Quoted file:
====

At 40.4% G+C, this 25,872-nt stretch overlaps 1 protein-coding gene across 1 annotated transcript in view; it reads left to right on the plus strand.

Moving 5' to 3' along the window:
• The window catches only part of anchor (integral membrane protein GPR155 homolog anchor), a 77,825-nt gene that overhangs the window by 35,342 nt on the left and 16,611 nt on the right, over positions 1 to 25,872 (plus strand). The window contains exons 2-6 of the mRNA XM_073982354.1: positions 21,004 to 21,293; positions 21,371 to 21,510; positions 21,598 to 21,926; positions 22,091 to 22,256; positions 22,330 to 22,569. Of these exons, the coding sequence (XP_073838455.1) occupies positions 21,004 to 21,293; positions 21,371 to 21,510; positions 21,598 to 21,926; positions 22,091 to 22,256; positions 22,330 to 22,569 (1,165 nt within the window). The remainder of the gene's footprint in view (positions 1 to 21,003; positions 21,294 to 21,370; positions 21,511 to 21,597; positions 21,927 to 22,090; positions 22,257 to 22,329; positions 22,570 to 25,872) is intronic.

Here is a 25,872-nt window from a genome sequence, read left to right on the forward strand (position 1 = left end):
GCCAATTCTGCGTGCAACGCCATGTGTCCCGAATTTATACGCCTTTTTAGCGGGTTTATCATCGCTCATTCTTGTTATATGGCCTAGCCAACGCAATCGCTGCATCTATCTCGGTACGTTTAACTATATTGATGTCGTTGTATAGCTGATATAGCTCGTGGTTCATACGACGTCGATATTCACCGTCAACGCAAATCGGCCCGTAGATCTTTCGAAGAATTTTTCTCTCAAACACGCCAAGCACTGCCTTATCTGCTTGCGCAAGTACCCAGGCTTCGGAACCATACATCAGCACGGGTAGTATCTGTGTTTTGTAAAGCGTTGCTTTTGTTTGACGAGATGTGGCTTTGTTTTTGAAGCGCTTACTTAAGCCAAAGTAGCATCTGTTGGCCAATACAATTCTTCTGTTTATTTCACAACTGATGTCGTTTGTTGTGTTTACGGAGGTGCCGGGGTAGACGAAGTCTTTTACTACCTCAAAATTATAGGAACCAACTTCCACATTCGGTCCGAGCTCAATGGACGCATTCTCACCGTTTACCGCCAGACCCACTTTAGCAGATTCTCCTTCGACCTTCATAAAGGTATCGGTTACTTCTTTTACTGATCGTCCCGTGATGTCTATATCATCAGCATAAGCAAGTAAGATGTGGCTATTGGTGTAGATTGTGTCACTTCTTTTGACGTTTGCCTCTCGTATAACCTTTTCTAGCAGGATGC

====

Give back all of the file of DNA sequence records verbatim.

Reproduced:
At 40.4% G+C, this 25,872-nt stretch overlaps 1 protein-coding gene across 1 annotated transcript in view; it reads left to right on the plus strand.

Moving 5' to 3' along the window:
• The window catches only part of anchor (integral membrane protein GPR155 homolog anchor), a 77,825-nt gene that overhangs the window by 35,342 nt on the left and 16,611 nt on the right, over positions 1 to 25,872 (plus strand). The window contains exons 2-6 of the mRNA XM_073982354.1: positions 21,004 to 21,293; positions 21,371 to 21,510; positions 21,598 to 21,926; positions 22,091 to 22,256; positions 22,330 to 22,569. Of these exons, the coding sequence (XP_073838455.1) occupies positions 21,004 to 21,293; positions 21,371 to 21,510; positions 21,598 to 21,926; positions 22,091 to 22,256; positions 22,330 to 22,569 (1,165 nt within the window). The remainder of the gene's footprint in view (positions 1 to 21,003; positions 21,294 to 21,370; positions 21,511 to 21,597; positions 21,927 to 22,090; positions 22,257 to 22,329; positions 22,570 to 25,872) is intronic.

Here is a 25,872-nt window from a genome sequence, read left to right on the forward strand (position 1 = left end):
GCCAATTCTGCGTGCAACGCCATGTGTCCCGAATTTATACGCCTTTTTAGCGGGTTTATCATCGCTCATTCTTGTTATATGGCCTAGCCAACGCAATCGCTGCATCTATCTCGGTACGTTTAACTATATTGATGTCGTTGTATAGCTGATATAGCTCGTGGTTCATACGACGTCGATATTCACCGTCAACGCAAATCGGCCCGTAGATCTTTCGAAGAATTTTTCTCTCAAACACGCCAAGCACTGCCTTATCTGCTTGCGCAAGTACCCAGGCTTCGGAACCATACATCAGCACGGGTAGTATCTGTGTTTTGTAAAGCGTTGCTTTTGTTTGACGAGATGTGGCTTTGTTTTTGAAGCGCTTACTTAAGCCAAAGTAGCATCTGTTGGCCAATACAATTCTTCTGTTTATTTCACAACTGATGTCGTTTGTTGTGTTTACGGAGGTGCCGGGGTAGACGAAGTCTTTTACTACCTCAAAATTATAGGAACCAACTTCCACATTCGGTCCGAGCTCAATGGACGCATTCTCACCGTTTACCGCCAGACCCACTTTAGCAGATTCTCCTTCGACCTTCATAAAGGTATCGGTTACTTCTTTTACTGATCGTCCCGTGATGTCTATATCATCAGCATAAGCAAGTAAGATGTGGCTATTGGTGTAGATTGTGTCACTTCTTTTGACGTTTGCCTCTCGTATAACCTTTTCTAGCAGGATGC